Bacteroides uniformis CECT 7771 ameliorates metabolic and immunological dysfunction in mice with high-fat-diet induced obesity

PLoS One. 2012;7(7):e41079. doi: 10.1371/journal.pone.0041079. Epub 2012 Jul 26.

Abstract

Background: Associations have been made between obesity and reduced intestinal numbers of members of the phylum Bacteroidetes, but there is no direct evidence of the role these bacteria play in obesity. Herein, the effects of Bacteroides uniformis CECT 7771 on obesity-related metabolic and immune alterations have been evaluated.

Methods and findings: Adult (6-8 week) male wild-type C57BL-6 mice were fed a standard diet or a high-fat-diet HFD to induce obesity, supplemented or not with B. uniformis CECT 7771 for seven weeks. Animal weight was monitored and histologic, biochemical, immunocompetent cell functions, and features of the faecal microbiota were analysed after intervention. The oral administration of B. uniformis CECT 7771 reduced body weight gain, liver steatosis and liver cholesterol and triglyceride concentrations and increased small adipocyte numbers in HFD-fed mice. The strain also reduced serum cholesterol, triglyceride, glucose, insulin and leptin levels, and improved oral tolerance to glucose in HFD fed mice. The bacterial strain also reduced dietary fat absorption, as indicated by the reduced number of fat micelles detected in enterocytes. Moreover, B. uniformis CECT 7771 improved immune defence mechanisms, impaired in obesity. HFD-induced obesity led to a decrease in TNF-α production by peritoneal macrophages stimulated with LPS, conversely, the administration of B. uniformis CECT 7771 increased TNF-α production and phagocytosis. Administering this strain also increased TNF-α production by dendritic cells (DCs) in response to LPS stimulation, which was significantly reduced by HFD. B. uniformis CECT 7771 also restored the capacity of DCs to induce a T-cell proliferation response, which was impaired in obese mice. HFD induced marked changes in gut microbiota composition, which were partially restored by the intervention.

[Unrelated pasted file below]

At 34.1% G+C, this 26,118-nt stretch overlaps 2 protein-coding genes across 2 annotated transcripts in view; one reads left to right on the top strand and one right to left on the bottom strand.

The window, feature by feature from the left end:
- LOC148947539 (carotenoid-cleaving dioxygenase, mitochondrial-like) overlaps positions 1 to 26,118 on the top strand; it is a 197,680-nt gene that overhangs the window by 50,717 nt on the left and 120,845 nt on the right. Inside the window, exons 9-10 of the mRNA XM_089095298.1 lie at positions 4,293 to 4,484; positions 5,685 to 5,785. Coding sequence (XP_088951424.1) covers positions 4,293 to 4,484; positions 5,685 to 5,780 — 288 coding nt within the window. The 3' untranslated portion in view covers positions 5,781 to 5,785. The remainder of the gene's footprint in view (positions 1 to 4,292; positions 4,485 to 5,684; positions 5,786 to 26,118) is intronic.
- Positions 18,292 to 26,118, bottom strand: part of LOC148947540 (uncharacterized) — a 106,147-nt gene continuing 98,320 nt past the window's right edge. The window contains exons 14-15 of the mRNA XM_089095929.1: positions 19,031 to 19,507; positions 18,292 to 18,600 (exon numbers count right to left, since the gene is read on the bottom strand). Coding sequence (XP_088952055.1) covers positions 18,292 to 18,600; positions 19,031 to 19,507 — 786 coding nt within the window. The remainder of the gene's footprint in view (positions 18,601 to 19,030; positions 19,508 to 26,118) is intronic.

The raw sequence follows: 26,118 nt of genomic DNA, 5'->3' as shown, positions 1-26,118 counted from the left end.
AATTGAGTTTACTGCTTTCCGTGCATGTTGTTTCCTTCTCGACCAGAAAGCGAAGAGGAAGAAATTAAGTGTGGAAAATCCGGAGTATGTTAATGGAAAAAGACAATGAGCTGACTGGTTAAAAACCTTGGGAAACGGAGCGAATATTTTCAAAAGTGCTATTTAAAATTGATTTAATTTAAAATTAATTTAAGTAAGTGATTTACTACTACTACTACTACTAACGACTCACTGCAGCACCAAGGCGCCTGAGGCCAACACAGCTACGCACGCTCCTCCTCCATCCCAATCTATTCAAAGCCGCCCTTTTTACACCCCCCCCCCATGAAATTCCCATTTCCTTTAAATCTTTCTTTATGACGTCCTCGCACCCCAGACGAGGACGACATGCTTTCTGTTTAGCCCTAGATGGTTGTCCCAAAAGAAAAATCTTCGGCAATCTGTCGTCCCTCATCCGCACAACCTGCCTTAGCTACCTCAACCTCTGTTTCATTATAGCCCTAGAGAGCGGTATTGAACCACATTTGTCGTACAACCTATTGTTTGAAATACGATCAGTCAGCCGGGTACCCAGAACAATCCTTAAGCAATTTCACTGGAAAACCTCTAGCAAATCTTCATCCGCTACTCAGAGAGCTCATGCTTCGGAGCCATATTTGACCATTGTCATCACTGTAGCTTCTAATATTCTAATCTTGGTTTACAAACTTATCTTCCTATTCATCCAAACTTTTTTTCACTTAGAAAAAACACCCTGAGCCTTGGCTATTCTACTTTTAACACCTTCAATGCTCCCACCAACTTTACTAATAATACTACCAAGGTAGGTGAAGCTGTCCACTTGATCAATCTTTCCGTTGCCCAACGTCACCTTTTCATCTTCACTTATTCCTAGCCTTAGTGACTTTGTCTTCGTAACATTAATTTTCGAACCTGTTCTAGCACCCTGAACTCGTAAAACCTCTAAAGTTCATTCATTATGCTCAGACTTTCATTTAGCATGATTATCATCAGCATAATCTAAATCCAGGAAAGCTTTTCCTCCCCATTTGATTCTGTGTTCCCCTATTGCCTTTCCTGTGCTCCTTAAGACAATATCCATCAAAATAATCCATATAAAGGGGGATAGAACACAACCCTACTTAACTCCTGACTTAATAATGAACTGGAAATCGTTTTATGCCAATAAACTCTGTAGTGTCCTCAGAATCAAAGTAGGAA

Conclusions: Altogether, the findings indicate that administration of B. uniformis CECT 7771 ameliorates HFD-induced metabolic and immune dysfunction associated with intestinal dysbiosis in obese mice.

Publication types

  • Research Support, Non-U.S. Gov't

MeSH terms

  • Absorption
  • Adipocytes / microbiology
  • Adipocytes / pathology
  • Adipose Tissue / metabolism
  • Adipose Tissue / microbiology
  • Animals
  • Bacteroides / physiology*
  • Body Weight
  • Cell Size
  • Cytokines / biosynthesis
  • Dendritic Cells / immunology
  • Dendritic Cells / microbiology
  • Diet, High-Fat / adverse effects*
  • Enterocytes / metabolism
  • Enterocytes / microbiology
  • Fatty Liver / immunology
  • Fatty Liver / microbiology
  • Macrophages, Peritoneal / metabolism
  • Macrophages, Peritoneal / microbiology
  • Male
  • Metagenome
  • Mice
  • Mice, Inbred C57BL
  • Obesity / etiology
  • Obesity / immunology*
  • Obesity / metabolism*
  • Obesity / microbiology
  • Species Specificity

Substances

  • Cytokines

Grant support

This study was supported by public grants AGL2011-25169 and Consolider Fun-C-Food CSD2007-00063 from the Spanish Ministry of Science and Innovation (MICINN, Spain) The scholarships of AS from CONACYT (México), PGC from CONICET (Argentina) and AM from MICINN are fully acknowledged. The funders had no role in study design, data collection and analysis, decision to publish, or preparation of the manuscript.